Somehow I managed to schedule both my annual visit to the endocrinologist and my yearly physical with my primary care for this week so it will be a “Let’s Make Sure Logan is Healthy” extravaganza today and Friday. This will be the first time seeing both my thyroid specialist and my nurse practitioner since before the big surgery. Both women were a little concerned about my decision to have 60% of my liver removed, but they also assured me I was going into the process healthy and that was obviously a good thing.
On Monday I had full blood work done to see how I’m doing and my nurse practitioner sent me the results right away. The good news is, the numbers look good. I am vitamin D deficient–which comes as no surprise–so she has recommended that I take 5000 IU for the next three months. Sounds like a good plan to me. Also, my total cholesterol is a little high, but when you look at the numbers individually, my HDL (happy cholesterol) is perfect. She mentioned in her note to me that high HDL sometimes falsely elevates the total number. My LDL (lousy cholesterol) is well within the normal range so all is good there. As she mentioned: “HDL acts like a garbage truck, collecting LDL from the arteries and depositing it into the liver for processing.”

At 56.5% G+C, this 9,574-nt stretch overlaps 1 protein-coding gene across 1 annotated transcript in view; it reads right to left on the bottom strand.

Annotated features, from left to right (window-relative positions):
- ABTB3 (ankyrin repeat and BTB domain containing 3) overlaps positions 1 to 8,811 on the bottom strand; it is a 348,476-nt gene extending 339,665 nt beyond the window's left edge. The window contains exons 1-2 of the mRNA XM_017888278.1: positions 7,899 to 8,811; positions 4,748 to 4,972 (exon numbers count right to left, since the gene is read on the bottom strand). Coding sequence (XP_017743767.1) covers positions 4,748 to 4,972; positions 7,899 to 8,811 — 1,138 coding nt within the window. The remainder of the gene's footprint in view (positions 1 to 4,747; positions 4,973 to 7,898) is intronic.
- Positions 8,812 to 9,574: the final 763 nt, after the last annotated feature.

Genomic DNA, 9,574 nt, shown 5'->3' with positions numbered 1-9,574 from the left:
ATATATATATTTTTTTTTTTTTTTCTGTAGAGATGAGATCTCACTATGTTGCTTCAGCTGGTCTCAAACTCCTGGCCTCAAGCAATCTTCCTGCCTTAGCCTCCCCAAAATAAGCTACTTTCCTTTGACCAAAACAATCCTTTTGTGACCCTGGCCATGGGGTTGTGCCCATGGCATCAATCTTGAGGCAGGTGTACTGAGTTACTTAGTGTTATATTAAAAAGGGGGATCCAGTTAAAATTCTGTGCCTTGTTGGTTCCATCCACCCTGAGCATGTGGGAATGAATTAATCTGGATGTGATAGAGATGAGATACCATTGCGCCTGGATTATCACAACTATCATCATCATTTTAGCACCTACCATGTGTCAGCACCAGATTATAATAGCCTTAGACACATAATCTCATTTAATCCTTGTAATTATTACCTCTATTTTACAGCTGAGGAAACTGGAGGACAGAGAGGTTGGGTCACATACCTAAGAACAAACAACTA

As for liver processing, my liver function is picture perfect. You’re used to seeing these numbers for Derek, but here’s what they look like for me:
Alk Phos: 51 (Normal: 45-117)
AST: 20 (Normal: 8-30)
ALT: 11 (Normal: 7-40)
Total Protein: 7.7 (Normal: 6.4-8.2)
Total Bilirubin: 0.7 (Normal: 0.2-1.0)
As Derek said: “Boooooorrrrrring.”
It comes as a relief to both of us that my numbers are yawn inducing. I am confident that my appointments today and tomorrow will be equally uneventful. I also think we should all just take a moment and applaud my liver and the surrounding organs in my abdomen for being such troopers through all of this. And, a quick moment of silence for their lost friend, Gilbert Gallbladder.
Of course, we should also thank the positively amazing surgeons, doctors, and nurses at Lahey for doing the least amount of harm possible. Good science!